Here’s a tip for anyone trying to run the line that Australia’s credit rating might be threatened by the Federal Government’s stimulus spending and an associated rise in debt: don’t, Moody’s has stolen your thunder.

Moody’s pointed out overnight (in a report in the subscriber part of the Moody’s website) that the ratings group “does not expect rating downgrades in the near future, especially after the recent downgrade of Ireland (from AAA to AA1 with negative outlook) which had been the most ‘vulnerable’ AAA.” According to Moody’s countries like Australia are not under any pressure from rising spending or debt levels because of the credit crunch and recession.

Unlike the ratings of financial derivatives, which contributed to the crunch and recession, especially in the US and Europe, (which has brought justified criticism on groups like Moody’s) sovereign debt ratings retain enormous credibility.

Pierre Cailleteau, Managing Director of Moody’s Sovereign Risk Group said in the statement that, “Spain, the other ‘vulnerable’ AAA, for now retains a safe distance from the AAA-AA demarcation line, mainly because potential growth is not likely to be as low as anticipated and also because the government’s balance sheet was comparatively solid at the beginning of the crisis,” he adds.

“Moody’s believes that the UK and US, the two countries that have lost altitude in the AAA space, continue to warrant the “resilient” characterisation. However, to retain their “resilient” status, the UK and US will need to severely adjust their fiscal policies, even in the unlikely event of a vigorous rebound in their economies.

“In the case of the US in particular, Moody’s maintains the view that — once there is a consensus on the need to address fiscal imbalances — the country continues to have an exceptional relative ability to grow out of its debt and its capacity to cut spending and/or raise taxes also remains significant,” says Mr. Cailleteau.”

Moody’s has Australia on a stable outlook. It announced in May that despite a weakened fiscal position (like virtually every other Triple A rated country), the country’s Triple A rating is not affected.

Since that statement Australia’s economy has shown itself to be less effected than any other in the OECD, unemployment won’t reach the Government’s forecast of 8.5%, more like 7% or less, according to private economists and that means the government’s financial position will be better and debt levels will end up lower than forecast.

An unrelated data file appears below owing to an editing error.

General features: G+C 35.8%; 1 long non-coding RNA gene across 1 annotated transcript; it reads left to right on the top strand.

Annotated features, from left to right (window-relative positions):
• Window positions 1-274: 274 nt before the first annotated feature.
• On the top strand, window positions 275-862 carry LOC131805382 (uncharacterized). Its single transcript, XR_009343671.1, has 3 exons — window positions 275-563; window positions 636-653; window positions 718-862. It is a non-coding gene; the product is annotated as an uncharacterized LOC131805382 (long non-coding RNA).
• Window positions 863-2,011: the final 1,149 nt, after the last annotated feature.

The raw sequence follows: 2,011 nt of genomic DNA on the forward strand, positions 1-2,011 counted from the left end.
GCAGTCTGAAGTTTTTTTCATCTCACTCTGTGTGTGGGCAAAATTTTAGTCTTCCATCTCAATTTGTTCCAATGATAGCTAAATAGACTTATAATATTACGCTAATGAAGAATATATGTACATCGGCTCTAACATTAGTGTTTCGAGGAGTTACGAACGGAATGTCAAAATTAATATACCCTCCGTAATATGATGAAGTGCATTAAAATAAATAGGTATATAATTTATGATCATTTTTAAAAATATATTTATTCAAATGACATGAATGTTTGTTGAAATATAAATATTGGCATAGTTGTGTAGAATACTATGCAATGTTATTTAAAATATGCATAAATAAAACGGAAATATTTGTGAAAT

“Although highly unlikely, it is conceivable that a large and wealthy economy could lose its AAA rating if it were to experience a material and irreversible deterioration in its debt conditions over the next five years or so,” said Mr Cailleteau said.

The credit rating agency continues to divide its triple-A governments into three categories: the resistant, the resilient and the vulnerable.

Moody’s reaffirmed Britain’s AAA rating in April and said at the time that the outlook for the rating was stable. That came after Standard & Poor’s had warned there was a chance it could downgrade the UK rating.

If Moody’s can’t find reasons to downgrade the UK and the US, which have debt and spending levels much higher than Australia’s any claim that Australia’s rating will be under threat will be mischievous and the product of a lazy political mind.

Just as claims that interest rates here will rise because of the spending and the debt burden. Those claims are coming from the Opposition and some excitable commentators.

They haven’t looked at the credit growth figures from the Reserve Bank which show falling demand for loans from business, with housing lending solid, but less than half the levels of the last boom, falling personal spending and weak credit card spending.

Rates will rise because of the strengthening level of demand in the economy and the danger that the RBA sees bottlenecks ahead, especially in housing.

The flip side of interest rates at the current level for the RBA’s cash rate of 3% is that this is supposed to reflect the “emergency” nature of the situation when the RBA cut rates earlier in the year, not the normal level of activity in the economy.

A cash rate of 3% signifies fears the economy is in recession: is that what the Federal Opposition is really saying?

America’s rates are lower: 0% to 0.25% for the Federal Funds rate, which the Fed says will remain at this level for an “exceptionally long period of time” not because the US economy is in fine fettle, but because it is still a basket case, no matter what the stockmarket and the greenshooters party claims.